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Beyond Penn's Treaty

Journal of a Journey

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[THE following journal, kept by Isaac Coates, a
Friend, of Caln, Chester County, describes a jour-
ney taken to visit "the Indian Country" in Wes-
tern Pennsylvania, Ohio, and New York, in 1799 and
1803. It gives an animated description of the coun-
try passed through, the experiences of the travelers,
etc., as well as many interesting details concerning
Friends and the Indians.

Isaac was the son of Samuel Coates, of East Caln
township, and was born Fourth month, 12, 1748.
He married Hannah Stalker, of the same township,
(b. 3d mo. 9, 1752), and lived on a farm that had been
his father's, near the present Caln Station, on the
Pennsylvania Railroad. It was from here, presuma-
bly, that he set off on the journey described below.
He was a member of Caln Meeting, and is buried in
that burying-ground. Among his children was Lind-
ley Coates
, a prominent and esteemed Friend, active
in the anti-slavery movement. Lydia, a daughter,
(b. 2nd mo.6, 1778), was a minister among Friends,
and died in 1839. She married Mark Hughes, and it
is their son William, of Avondale, Chester county,
who has handed us the Journal of his grandfather
for publication. It will run through several issues of
our paper. - EDS. INTELLIGENCER AND JOURNAL.]

6th-day. the 23d of the Eighth month, 1799,

after a
solid time in my family I left home on my journey
into the Indian Country and Upper Canada. Dined at
Robt. Moore's fourteen miles. Reached Wm. Webb's,
twelve miles, and lodged that night; at both places
kindly entertained.

24th.

Dined at Wm. Wright's, where we were af-
fectionately received With some difficulty crossed
the Susquehannah, (the river being low); passed
through York Town to my brother Caleb Kirk's.
This day's ride, twenty-five miles.

25th.

Stayed meeting at York, and lodged at
brother Caleb's two nights.

26th.

Rode to Warrington, eleven miles; attended
quarterly meeting, after which rode to Thos. Thorn-
burg's
, eight miles; lodged and fared sumptuously.

27th.

Rode over and through the gap in several
mountains, past a furnace known by the name of
Kittera's. The precipices on both right and left of
one of them exhibited a magnificent appearance.
After which we entered a limestone valley of good
land, though not improved, as I apprehended, in the
best manner. Fed our horses at the stone tavern,
sixteen miles; [then] to Shippensburg twelve and
one-half miles, part of which, notwithstanding it was
in the valley, appeared to be very poor, covered with
pine of small growth and barren oaks. A few miles
before we reached Shippensburg we passed through
some excellent wheat land, being covered with black
oak and hickory. Dined at Shippensburg. The gen-
eral part of the corn thus far very poor; buckwheat,
in some place, pretty good. Then proceeded to a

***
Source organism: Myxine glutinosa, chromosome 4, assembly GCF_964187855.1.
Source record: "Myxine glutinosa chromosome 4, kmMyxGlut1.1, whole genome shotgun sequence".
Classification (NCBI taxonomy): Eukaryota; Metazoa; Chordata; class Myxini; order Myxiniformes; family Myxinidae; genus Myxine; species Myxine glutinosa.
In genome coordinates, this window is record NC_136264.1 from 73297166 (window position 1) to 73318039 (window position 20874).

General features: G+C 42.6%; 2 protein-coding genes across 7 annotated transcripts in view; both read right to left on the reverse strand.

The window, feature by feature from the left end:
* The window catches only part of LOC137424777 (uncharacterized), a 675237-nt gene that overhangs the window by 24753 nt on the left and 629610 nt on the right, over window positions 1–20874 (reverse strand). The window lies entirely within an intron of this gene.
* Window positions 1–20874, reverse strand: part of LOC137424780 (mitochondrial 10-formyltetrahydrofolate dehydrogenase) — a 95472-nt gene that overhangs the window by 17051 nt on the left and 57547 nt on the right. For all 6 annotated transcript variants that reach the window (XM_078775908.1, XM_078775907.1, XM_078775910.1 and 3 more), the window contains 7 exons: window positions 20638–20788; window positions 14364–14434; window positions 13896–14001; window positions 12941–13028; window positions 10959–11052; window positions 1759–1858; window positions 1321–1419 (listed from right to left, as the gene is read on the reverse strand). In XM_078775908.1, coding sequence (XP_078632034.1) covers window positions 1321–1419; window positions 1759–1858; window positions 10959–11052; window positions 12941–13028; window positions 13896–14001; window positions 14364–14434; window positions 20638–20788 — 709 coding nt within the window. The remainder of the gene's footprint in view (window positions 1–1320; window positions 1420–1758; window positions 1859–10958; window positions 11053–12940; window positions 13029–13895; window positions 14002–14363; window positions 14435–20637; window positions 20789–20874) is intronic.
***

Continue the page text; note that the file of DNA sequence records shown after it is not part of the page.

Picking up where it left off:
small village called Strasburg, ten miles; through
tolerable land but no water which I thought fit to
drink for myself or horse for twenty miles. Then
ascended the mountain called the Blue Ridge, the
ascent and descent of which is three miles, affording
a prospect which shows the wonderful works of the
Author of Nature. Crossed a branch of the Conodo-
guinet
running to the right, and lodged at Skinner's
in Horse Valley. This day's ride, forty-one and a
half miles.

28th.

In the morning, ascended and descended
two large mountains, the valley between them called
Path Valley, in which is a small village called Ferris-
burg
; it being seven miles across those two moun-
tains. In the aforesaid valley is a fine stream run-
ning to the right, called Conogocheak [Conoco-
cheague]
; and a pretty good settlement. After
crossing the mountains, very poor broken land thinly
inhabited, to Fort Littleton, twelve miles from
Skinner's; here we breakfasted. In crossing those
mountains and valleys my mind was much em-
ployed in contemplating the wonderful works of an
all-wise Creator.

To John Skinner's on the top of Sidling Hill,
eleven miles, being a tremendous mountain, on the
ridge of which we rode about four miles; at the end
thereof, and descending the mountain, a grand pros-
pect opened of the Allegheny Mountain and what
appeared a tolerably level valley, considerably im-
proved with plantations; but in riding through it we
found it to be very hilly, approached to mountains;
then crossed a branch of Juniata, running to the
right, and rode to Hartley's, where we expect to lodge.
The river was frequently on our right hand and fre-
quently near our left hand, and we on an eminence
perhaps of one or two hundred feet, some place ap-
proaching near perpendicular. This day's ride, thir-
ty-nine miles.

29th.

Rode up the valley through some tolerably
good limestone land to Bedford, six miles; crossed two
branches of the aforesaid water. After leaving Bed-
ford
passed through a gap in Wills' Mountain and
over Juniata again. Here is some of the best land
and the best improved I have yet seen amongst those
mountains. To our right to Stotler on the ridge, in
divers places was oats growing of a good length; some
ripe, some almost ripe, and some standing in shock.
From thence to Berlin, thirteen miles. On our way
we met an old man who had just killed a large buck
which had horns with a number of prongs, covered
with the velvet, which he had skinned and had some

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